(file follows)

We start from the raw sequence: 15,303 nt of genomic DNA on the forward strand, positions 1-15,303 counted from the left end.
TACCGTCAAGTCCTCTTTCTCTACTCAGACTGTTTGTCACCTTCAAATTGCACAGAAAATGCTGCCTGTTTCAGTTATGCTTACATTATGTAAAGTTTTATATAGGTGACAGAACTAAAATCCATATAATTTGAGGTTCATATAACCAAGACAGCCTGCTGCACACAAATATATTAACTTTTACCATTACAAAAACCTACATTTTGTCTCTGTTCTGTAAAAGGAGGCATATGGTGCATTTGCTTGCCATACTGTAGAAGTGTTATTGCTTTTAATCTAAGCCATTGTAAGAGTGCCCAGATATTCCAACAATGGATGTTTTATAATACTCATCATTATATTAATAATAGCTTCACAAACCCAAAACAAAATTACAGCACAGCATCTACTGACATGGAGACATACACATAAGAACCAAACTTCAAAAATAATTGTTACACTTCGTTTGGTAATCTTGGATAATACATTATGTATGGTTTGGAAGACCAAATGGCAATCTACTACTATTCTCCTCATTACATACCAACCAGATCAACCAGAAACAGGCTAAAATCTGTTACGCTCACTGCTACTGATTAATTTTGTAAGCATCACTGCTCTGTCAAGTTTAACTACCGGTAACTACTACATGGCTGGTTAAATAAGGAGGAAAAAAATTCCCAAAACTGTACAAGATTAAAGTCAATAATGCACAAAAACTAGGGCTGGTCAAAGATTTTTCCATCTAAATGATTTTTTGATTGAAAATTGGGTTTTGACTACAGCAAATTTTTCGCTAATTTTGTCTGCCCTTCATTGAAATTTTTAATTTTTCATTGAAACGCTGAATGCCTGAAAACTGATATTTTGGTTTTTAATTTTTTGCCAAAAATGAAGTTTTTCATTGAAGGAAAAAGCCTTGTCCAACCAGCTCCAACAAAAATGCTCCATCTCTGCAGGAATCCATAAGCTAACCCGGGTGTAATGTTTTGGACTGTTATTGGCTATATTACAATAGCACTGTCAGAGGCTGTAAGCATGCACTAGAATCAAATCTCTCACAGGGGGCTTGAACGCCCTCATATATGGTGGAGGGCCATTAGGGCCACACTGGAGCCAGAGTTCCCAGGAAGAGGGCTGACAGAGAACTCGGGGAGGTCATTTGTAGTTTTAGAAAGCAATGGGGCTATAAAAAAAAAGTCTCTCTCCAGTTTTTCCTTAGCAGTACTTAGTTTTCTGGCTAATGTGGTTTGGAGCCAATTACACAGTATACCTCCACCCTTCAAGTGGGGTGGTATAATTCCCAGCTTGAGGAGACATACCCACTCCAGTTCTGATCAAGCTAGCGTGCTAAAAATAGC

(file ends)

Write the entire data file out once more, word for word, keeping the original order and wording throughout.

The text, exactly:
We start from the raw sequence: 15,303 nt of genomic DNA on the forward strand, positions 1-15,303 counted from the left end.
TACCGTCAAGTCCTCTTTCTCTACTCAGACTGTTTGTCACCTTCAAATTGCACAGAAAATGCTGCCTGTTTCAGTTATGCTTACATTATGTAAAGTTTTATATAGGTGACAGAACTAAAATCCATATAATTTGAGGTTCATATAACCAAGACAGCCTGCTGCACACAAATATATTAACTTTTACCATTACAAAAACCTACATTTTGTCTCTGTTCTGTAAAAGGAGGCATATGGTGCATTTGCTTGCCATACTGTAGAAGTGTTATTGCTTTTAATCTAAGCCATTGTAAGAGTGCCCAGATATTCCAACAATGGATGTTTTATAATACTCATCATTATATTAATAATAGCTTCACAAACCCAAAACAAAATTACAGCACAGCATCTACTGACATGGAGACATACACATAAGAACCAAACTTCAAAAATAATTGTTACACTTCGTTTGGTAATCTTGGATAATACATTATGTATGGTTTGGAAGACCAAATGGCAATCTACTACTATTCTCCTCATTACATACCAACCAGATCAACCAGAAACAGGCTAAAATCTGTTACGCTCACTGCTACTGATTAATTTTGTAAGCATCACTGCTCTGTCAAGTTTAACTACCGGTAACTACTACATGGCTGGTTAAATAAGGAGGAAAAAAATTCCCAAAACTGTACAAGATTAAAGTCAATAATGCACAAAAACTAGGGCTGGTCAAAGATTTTTCCATCTAAATGATTTTTTGATTGAAAATTGGGTTTTGACTACAGCAAATTTTTCGCTAATTTTGTCTGCCCTTCATTGAAATTTTTAATTTTTCATTGAAACGCTGAATGCCTGAAAACTGATATTTTGGTTTTTAATTTTTTGCCAAAAATGAAGTTTTTCATTGAAGGAAAAAGCCTTGTCCAACCAGCTCCAACAAAAATGCTCCATCTCTGCAGGAATCCATAAGCTAACCCGGGTGTAATGTTTTGGACTGTTATTGGCTATATTACAATAGCACTGTCAGAGGCTGTAAGCATGCACTAGAATCAAATCTCTCACAGGGGGCTTGAACGCCCTCATATATGGTGGAGGGCCATTAGGGCCACACTGGAGCCAGAGTTCCCAGGAAGAGGGCTGACAGAGAACTCGGGGAGGTCATTTGTAGTTTTAGAAAGCAATGGGGCTATAAAAAAAAAGTCTCTCTCCAGTTTTTCCTTAGCAGTACTTAGTTTTCTGGCTAATGTGGTTTGGAGCCAATTACACAGTATACCTCCACCCTTCAAGTGGGGTGGTATAATTCCCAGCTTGAGGAGACATACCCACTCCAGTTCTGATCAAGCTAGCGTGCTAAAAATAGC